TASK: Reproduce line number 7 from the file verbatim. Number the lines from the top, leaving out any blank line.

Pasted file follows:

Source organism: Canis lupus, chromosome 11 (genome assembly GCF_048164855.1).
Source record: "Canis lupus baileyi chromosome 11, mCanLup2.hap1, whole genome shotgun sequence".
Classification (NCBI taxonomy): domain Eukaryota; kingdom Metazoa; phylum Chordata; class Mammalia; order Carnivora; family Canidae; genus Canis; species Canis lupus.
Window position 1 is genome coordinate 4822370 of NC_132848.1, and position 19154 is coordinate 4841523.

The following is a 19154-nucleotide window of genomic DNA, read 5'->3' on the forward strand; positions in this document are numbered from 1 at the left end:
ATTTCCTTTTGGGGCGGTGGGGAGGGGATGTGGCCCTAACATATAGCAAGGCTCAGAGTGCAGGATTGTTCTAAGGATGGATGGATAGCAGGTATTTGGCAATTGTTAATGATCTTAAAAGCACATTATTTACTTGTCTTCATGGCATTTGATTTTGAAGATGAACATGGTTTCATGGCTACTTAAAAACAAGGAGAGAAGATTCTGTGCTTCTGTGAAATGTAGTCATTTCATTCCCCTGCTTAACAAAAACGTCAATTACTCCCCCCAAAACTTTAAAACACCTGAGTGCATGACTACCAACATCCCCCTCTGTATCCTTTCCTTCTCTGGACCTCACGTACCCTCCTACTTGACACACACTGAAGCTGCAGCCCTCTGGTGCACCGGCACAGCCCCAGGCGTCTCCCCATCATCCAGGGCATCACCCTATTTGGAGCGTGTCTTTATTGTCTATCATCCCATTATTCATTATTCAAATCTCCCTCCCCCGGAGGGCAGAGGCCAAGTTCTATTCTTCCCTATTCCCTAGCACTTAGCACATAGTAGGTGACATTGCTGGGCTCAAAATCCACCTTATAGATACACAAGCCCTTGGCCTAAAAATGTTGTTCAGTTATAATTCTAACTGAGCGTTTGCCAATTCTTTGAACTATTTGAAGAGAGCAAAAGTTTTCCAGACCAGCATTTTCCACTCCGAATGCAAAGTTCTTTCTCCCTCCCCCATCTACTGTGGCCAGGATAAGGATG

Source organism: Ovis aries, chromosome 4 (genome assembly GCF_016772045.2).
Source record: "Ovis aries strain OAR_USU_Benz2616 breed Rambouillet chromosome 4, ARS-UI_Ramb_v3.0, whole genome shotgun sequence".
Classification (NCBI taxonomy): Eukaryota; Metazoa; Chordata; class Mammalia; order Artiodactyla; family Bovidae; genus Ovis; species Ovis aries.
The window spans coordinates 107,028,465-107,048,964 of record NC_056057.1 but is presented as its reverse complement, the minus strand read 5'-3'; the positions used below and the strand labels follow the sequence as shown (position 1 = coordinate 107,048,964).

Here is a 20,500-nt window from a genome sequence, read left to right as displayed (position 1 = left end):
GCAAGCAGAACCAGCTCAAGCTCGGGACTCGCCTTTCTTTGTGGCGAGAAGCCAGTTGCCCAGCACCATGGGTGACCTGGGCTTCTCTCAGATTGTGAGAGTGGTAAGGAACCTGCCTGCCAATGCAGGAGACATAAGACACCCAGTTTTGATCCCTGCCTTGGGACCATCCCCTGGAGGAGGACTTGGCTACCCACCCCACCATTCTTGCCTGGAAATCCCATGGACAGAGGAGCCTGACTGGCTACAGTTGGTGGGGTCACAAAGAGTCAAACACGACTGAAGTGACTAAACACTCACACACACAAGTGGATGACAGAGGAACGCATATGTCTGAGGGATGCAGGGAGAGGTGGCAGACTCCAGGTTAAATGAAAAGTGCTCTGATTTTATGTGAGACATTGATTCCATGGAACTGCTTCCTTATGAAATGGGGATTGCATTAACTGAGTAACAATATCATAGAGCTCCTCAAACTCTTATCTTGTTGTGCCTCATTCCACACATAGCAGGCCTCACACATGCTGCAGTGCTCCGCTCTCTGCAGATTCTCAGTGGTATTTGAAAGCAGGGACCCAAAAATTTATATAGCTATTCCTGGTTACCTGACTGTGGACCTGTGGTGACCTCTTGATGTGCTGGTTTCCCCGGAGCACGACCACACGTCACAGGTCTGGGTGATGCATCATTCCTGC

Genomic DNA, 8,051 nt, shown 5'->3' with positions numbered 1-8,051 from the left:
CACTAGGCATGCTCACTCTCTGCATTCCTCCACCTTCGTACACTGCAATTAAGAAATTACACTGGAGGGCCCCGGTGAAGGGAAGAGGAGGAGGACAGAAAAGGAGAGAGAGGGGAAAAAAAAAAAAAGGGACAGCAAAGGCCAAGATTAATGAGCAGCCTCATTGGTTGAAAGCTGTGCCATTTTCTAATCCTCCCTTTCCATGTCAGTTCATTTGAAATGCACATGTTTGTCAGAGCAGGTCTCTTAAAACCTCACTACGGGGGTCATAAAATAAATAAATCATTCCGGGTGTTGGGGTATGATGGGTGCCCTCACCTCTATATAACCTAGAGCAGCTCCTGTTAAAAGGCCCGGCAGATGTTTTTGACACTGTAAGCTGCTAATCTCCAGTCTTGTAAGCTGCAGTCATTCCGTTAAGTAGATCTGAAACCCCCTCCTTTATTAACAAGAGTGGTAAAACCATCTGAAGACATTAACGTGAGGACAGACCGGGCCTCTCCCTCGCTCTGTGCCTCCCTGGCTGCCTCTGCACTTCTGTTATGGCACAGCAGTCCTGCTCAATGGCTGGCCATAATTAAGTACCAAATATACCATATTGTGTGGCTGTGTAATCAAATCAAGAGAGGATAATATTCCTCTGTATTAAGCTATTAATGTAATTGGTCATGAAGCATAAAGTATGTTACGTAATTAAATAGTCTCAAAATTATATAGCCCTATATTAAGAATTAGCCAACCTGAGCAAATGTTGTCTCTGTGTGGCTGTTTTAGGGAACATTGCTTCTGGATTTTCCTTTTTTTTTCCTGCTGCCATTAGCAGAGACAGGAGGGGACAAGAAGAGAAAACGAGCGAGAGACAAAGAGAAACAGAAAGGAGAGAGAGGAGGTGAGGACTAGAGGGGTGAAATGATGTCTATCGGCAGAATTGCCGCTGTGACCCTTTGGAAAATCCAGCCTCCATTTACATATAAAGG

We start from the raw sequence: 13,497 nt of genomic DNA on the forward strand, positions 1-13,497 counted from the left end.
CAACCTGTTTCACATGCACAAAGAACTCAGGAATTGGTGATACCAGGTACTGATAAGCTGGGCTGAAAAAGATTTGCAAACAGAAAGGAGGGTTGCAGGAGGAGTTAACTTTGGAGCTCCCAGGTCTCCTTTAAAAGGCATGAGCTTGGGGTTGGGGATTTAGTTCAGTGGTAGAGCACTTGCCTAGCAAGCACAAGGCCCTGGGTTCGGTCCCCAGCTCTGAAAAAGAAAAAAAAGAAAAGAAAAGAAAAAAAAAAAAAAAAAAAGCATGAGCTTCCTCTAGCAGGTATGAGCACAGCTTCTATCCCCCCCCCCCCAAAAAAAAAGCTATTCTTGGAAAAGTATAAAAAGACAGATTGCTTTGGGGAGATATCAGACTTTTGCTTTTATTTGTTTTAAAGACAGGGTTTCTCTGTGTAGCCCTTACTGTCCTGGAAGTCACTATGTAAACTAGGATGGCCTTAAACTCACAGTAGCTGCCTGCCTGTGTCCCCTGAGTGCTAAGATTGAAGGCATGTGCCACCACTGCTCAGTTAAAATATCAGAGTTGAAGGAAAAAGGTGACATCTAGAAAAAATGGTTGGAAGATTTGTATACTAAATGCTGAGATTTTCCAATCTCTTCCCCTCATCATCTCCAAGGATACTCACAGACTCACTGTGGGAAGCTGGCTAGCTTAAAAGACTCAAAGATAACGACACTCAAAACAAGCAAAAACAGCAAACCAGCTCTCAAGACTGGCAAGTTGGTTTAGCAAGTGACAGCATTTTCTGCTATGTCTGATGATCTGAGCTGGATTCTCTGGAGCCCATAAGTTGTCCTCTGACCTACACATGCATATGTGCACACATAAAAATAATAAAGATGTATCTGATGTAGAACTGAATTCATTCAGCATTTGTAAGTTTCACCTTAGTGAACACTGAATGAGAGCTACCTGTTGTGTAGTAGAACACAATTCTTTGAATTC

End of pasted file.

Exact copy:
Source organism: Ovis aries, chromosome 4 (genome assembly GCF_016772045.2).